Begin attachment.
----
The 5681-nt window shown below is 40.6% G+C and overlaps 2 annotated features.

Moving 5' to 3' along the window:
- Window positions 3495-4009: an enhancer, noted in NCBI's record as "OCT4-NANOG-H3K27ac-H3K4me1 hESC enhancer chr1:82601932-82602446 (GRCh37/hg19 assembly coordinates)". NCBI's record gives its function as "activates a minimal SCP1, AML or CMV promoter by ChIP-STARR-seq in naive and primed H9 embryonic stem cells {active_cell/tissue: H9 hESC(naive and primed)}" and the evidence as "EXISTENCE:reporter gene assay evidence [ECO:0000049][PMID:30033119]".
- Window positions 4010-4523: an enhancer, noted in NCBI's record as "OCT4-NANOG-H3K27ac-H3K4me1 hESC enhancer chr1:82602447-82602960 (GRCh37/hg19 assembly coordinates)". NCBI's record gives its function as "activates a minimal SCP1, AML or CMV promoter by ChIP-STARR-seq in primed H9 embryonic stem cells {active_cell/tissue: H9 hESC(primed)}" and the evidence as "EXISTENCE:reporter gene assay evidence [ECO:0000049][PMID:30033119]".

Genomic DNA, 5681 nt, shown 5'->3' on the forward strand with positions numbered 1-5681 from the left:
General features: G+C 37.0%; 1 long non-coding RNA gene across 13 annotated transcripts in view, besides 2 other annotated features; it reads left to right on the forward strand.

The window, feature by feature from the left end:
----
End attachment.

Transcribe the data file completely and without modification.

The 5681-nt window shown below is 40.6% G+C and overlaps 2 annotated features.

Moving 5' to 3' along the window:
- Window positions 3495-4009: an enhancer, noted in NCBI's record as "OCT4-NANOG-H3K27ac-H3K4me1 hESC enhancer chr1:82601932-82602446 (GRCh37/hg19 assembly coordinates)". NCBI's record gives its function as "activates a minimal SCP1, AML or CMV promoter by ChIP-STARR-seq in naive and primed H9 embryonic stem cells {active_cell/tissue: H9 hESC(naive and primed)}" and the evidence as "EXISTENCE:reporter gene assay evidence [ECO:0000049][PMID:30033119]".
- Window positions 4010-4523: an enhancer, noted in NCBI's record as "OCT4-NANOG-H3K27ac-H3K4me1 hESC enhancer chr1:82602447-82602960 (GRCh37/hg19 assembly coordinates)". NCBI's record gives its function as "activates a minimal SCP1, AML or CMV promoter by ChIP-STARR-seq in primed H9 embryonic stem cells {active_cell/tissue: H9 hESC(primed)}" and the evidence as "EXISTENCE:reporter gene assay evidence [ECO:0000049][PMID:30033119]".

Genomic DNA, 5681 nt, shown 5'->3' on the forward strand with positions numbered 1-5681 from the left:
General features: G+C 37.0%; 1 long non-coding RNA gene across 13 annotated transcripts in view, besides 2 other annotated features; it reads left to right on the forward strand.

The window, feature by feature from the left end: